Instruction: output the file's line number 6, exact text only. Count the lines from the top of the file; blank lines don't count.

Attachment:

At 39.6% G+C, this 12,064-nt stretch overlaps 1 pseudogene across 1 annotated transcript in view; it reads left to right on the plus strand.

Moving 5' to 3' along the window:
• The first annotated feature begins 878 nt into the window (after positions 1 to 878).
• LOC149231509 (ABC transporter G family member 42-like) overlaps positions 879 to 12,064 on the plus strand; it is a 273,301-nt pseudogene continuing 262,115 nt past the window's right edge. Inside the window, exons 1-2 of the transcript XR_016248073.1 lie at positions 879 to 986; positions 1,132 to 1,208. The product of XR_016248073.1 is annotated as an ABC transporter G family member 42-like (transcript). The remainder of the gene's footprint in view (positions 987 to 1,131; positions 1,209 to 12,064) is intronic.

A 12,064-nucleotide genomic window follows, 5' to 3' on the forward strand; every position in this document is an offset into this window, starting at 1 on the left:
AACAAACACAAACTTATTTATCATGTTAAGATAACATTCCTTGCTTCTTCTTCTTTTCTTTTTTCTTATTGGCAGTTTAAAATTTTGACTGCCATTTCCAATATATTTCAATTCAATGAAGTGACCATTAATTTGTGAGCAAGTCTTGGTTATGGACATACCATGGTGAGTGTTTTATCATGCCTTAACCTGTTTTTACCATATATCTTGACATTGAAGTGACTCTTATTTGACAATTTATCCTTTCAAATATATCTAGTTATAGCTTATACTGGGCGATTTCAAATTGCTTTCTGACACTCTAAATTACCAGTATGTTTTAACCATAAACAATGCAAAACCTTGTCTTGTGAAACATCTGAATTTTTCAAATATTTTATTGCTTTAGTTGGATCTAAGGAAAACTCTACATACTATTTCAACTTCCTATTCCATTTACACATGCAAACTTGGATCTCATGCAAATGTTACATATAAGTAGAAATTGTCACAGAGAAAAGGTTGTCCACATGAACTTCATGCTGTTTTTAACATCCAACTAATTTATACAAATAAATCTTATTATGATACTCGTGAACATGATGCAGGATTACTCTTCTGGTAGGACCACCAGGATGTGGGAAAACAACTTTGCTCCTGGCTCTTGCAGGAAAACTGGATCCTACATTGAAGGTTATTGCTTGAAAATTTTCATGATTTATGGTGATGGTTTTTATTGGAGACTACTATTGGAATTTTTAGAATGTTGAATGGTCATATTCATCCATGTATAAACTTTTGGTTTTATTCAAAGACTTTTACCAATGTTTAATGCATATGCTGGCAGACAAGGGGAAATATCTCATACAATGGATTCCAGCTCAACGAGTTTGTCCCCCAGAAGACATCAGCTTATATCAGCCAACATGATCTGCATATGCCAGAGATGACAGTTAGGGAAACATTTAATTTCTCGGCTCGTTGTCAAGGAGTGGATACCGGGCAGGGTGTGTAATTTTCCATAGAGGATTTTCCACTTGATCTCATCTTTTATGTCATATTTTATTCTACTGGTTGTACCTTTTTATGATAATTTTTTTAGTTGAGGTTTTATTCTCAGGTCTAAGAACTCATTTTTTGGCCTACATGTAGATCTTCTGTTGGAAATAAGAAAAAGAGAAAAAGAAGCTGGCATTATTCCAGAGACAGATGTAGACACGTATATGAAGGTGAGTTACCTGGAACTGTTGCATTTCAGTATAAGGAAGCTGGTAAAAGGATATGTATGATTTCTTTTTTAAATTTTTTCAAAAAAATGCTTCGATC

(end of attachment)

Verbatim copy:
AACAAACACAAACTTATTTATCATGTTAAGATAACATTCCTTGCTTCTTCTTCTTTTCTTTTTTCTTATTGGCAGTTTAAAATTTTGACTGCCATTTCCAATATATTTCAATTCAATGAAGTGACCATTAATTTGTGAGCAAGTCTTGGTTATGGACATACCATGGTGAGTGTTTTATCATGCCTTAACCTGTTTTTACCATATATCTTGACATTGAAGTGACTCTTATTTGACAATTTATCCTTTCAAATATATCTAGTTATAGCTTATACTGGGCGATTTCAAATTGCTTTCTGACACTCTAAATTACCAGTATGTTTTAACCATAAACAATGCAAAACCTTGTCTTGTGAAACATCTGAATTTTTCAAATATTTTATTGCTTTAGTTGGATCTAAGGAAAACTCTACATACTATTTCAACTTCCTATTCCATTTACACATGCAAACTTGGATCTCATGCAAATGTTACATATAAGTAGAAATTGTCACAGAGAAAAGGTTGTCCACATGAACTTCATGCTGTTTTTAACATCCAACTAATTTATACAAATAAATCTTATTATGATACTCGTGAACATGATGCAGGATTACTCTTCTGGTAGGACCACCAGGATGTGGGAAAACAACTTTGCTCCTGGCTCTTGCAGGAAAACTGGATCCTACATTGAAGGTTATTGCTTGAAAATTTTCATGATTTATGGTGATGGTTTTTATTGGAGACTACTATTGGAATTTTTAGAATGTTGAATGGTCATATTCATCCATGTATAAACTTTTGGTTTTATTCAAAGACTTTTACCAATGTTTAATGCATATGCTGGCAGACAAGGGGAAATATCTCATACAATGGATTCCAGCTCAACGAGTTTGTCCCCCAGAAGACATCAGCTTATATCAGCCAACATGATCTGCATATGCCAGAGATGACAGTTAGGGAAACATTTAATTTCTCGGCTCGTTGTCAAGGAGTGGATACCGGGCAGGGTGTGTAATTTTCCATAGAGGATTTTCCACTTGATCTCATCTTTTATGTCATATTTTATTCTACTGGTTGTACCTTTTTATGATAATTTTTTTAGTTGAGGTTTTATTCTCAGGTCTAAGAACTCATTTTTTGGCCTACATGTAGATCTTCTGTTGGAAATAAGAAAAAGAGAAAAAGAAGCTGGCATTATTCCAGAGACAGATGTAGACACGTATATGAAGGTGAGTTACCTGGAACTGTTGCATTTCAGTATAAGGAAGCTGGTAAAAGGATATGTATGATTTCTTTTTTAAATTTTTTCAAAAAAATGCTTCGATC